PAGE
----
Morphemes are divided into two large groups: lexical morphemes and grammatical (functional) morphemes. Both lexical and grammatical morphemes can be free and bound. Free lexical morphemes are roots of words which express the lexical meaning of the word, they coincide with the stem of simple words. Free grammatical morphemes are function words: articles, conjunctions and prepositions ( the, with, and).
Bound lexical morphemes are affixes: prefixes (dis-), suffixes (-ish) and also blocked (unique) root morphemes (e.g. Fri-day, cran-berry). Bound grammatical morphemes are inflexions (endings), e.g. -s for the Plural of nouns, -ed for the Past Indefinite of regular verbs, -ing for the Present
Participle, -er for the Comparative degree of adjectives.
In the second half of the twentieth century the English wordbuilding system was enriched by creating so called splinters which scientists include in the affixation stock of the Modern English wordbuilding system.
Splinters are the result of clipping the end or the beginning of a word and producing a number of new words on the analogy with the primary word- group. For example, there are many words formed with the help of the splinter mini- (apocopy produced by clipping the word miniature), such as
miniplane, minijet, minicycle, minicar, miniradio and many others. All of these words denote obects of smaller than normal dimensions.
On the analogy with mini- there appeared the splinter maxi- (apocopy produced by clipping the word maximum), such words as maxi-series,
maxi-sculpture, maxi-taxi and many others appeared in the language.
When European economic community was organized quite a number of neologisms with the splinter Euro- (apocopy produced by clipping the word
European) were coined, such as: Euratom Eurocard, Euromarket,
Europlug, Eurotunnel and many others. These splinters are treated sometimes as prefixes in Modern English.
There are also splinters which are formed by means of apheresis, that is clipping the beginning of a word. The origin of such splinters can be variable, e.g. the splinter burger appeared in English as the result of clipping the German borrowing Hamburger where the morphological structure was the stem Hamburg and the suffix -er. However in English the beginning of the word Hamburger was associated with the English word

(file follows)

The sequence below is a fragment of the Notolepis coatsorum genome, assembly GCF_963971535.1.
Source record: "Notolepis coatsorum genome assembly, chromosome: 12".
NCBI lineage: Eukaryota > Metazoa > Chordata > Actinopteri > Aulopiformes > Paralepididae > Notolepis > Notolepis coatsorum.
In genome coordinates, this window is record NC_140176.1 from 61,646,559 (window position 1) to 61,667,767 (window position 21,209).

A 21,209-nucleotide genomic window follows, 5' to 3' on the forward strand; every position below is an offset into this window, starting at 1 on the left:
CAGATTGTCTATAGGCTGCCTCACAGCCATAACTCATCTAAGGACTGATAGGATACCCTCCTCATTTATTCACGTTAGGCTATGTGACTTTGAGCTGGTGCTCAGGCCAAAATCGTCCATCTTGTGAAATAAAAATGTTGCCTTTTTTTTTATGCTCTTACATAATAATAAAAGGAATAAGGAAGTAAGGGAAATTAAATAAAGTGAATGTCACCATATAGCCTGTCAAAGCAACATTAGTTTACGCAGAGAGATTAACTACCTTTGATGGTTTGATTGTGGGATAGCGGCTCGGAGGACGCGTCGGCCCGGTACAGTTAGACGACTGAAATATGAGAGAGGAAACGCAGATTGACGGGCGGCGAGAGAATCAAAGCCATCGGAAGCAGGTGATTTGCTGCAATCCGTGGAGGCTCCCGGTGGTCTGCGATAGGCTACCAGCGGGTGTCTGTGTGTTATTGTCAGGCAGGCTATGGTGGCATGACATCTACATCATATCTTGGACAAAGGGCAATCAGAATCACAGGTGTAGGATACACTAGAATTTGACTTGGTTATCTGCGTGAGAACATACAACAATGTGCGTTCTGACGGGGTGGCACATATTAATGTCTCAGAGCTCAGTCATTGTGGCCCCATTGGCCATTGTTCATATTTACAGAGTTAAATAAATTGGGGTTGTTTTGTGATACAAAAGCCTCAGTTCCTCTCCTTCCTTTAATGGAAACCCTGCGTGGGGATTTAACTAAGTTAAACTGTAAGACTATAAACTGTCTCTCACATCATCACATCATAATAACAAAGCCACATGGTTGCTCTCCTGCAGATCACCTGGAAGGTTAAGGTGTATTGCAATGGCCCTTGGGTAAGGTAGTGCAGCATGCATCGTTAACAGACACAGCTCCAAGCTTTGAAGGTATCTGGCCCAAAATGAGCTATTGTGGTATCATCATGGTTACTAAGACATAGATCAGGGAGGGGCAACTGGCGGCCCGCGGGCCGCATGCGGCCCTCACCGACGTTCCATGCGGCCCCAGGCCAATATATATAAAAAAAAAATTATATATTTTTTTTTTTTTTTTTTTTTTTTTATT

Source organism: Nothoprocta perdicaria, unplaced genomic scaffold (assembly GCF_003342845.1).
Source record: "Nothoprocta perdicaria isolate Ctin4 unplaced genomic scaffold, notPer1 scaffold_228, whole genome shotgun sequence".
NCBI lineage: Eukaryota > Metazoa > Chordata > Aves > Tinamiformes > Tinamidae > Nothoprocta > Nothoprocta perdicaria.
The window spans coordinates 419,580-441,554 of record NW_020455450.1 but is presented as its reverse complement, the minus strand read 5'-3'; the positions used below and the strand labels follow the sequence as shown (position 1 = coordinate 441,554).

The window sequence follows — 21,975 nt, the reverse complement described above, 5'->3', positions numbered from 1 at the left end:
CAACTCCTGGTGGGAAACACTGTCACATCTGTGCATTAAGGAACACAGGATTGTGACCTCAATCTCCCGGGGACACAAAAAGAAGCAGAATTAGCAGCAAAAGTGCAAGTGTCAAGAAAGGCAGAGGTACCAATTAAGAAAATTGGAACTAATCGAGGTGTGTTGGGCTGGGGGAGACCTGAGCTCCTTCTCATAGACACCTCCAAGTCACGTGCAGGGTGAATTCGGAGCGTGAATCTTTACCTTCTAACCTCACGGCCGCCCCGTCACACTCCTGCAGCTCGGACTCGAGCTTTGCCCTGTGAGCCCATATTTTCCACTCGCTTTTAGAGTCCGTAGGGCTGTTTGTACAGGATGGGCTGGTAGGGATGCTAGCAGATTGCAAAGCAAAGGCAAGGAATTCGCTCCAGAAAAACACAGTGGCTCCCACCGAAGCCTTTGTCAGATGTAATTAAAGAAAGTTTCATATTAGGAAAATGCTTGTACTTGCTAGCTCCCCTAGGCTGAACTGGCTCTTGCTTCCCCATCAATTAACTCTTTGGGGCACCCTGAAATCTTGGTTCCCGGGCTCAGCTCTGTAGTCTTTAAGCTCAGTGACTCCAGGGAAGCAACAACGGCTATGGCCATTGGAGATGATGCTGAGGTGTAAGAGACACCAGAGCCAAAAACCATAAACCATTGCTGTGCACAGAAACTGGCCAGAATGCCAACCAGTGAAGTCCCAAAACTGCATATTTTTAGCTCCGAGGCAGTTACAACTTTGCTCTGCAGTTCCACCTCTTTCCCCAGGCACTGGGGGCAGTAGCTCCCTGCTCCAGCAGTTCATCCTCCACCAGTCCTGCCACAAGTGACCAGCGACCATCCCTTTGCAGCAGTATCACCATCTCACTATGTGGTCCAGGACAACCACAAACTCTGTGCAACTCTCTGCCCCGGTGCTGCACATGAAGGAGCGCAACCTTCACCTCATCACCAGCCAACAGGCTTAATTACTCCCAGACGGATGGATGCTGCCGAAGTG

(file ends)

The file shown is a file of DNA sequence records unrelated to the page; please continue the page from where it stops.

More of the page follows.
ham, and the end of the word burger got the meaning a bun cut into two parts. On the analogy with the word hamburger quite a number of new words were coined, such as: baconburger, beefburger, cheeseburger,
fishburger etc.
The splinter cade developed by clipping the beginning of the word
cavalcade which is of Latin origin. In Latin the verb with the meaning
to ride a horse is cabalicare and by means of the inflexion -ata the corresponding Participle is formed. So the element cade is a combination of the final letter of the stem and the inflexion. The splinter cade serves to form nouns with the meaning connected with the procession of vehicles denoted by the first component, e.g. aircade - a group of airplanes accompanying the plane of a VIP , autocade - a group of automobiles escorting the automobile of a VIP, musicade - an orchestra participating in a procession.
In the seventieths of the twentieth century there was a political scandal in the hotel Watergate where the Democratic Party of the USA had its pre- election headquarters. Republicans managed to install bugs there and when they were discovered there was a scandal and the ruling American government had to resign. The name Watergate acquired the meaning a political scandal, corruption. On the analogy with this word quite a number of other words were formed by using the splinter gate (apheresis of the word Watergate), such as: Irangate, Westlandgate, shuttlegate,
milliongate etc. The splinter gate is added mainly to Proper names: names of people with whom the scandal is connected or a geographical name denoting the place where the scandal occurred.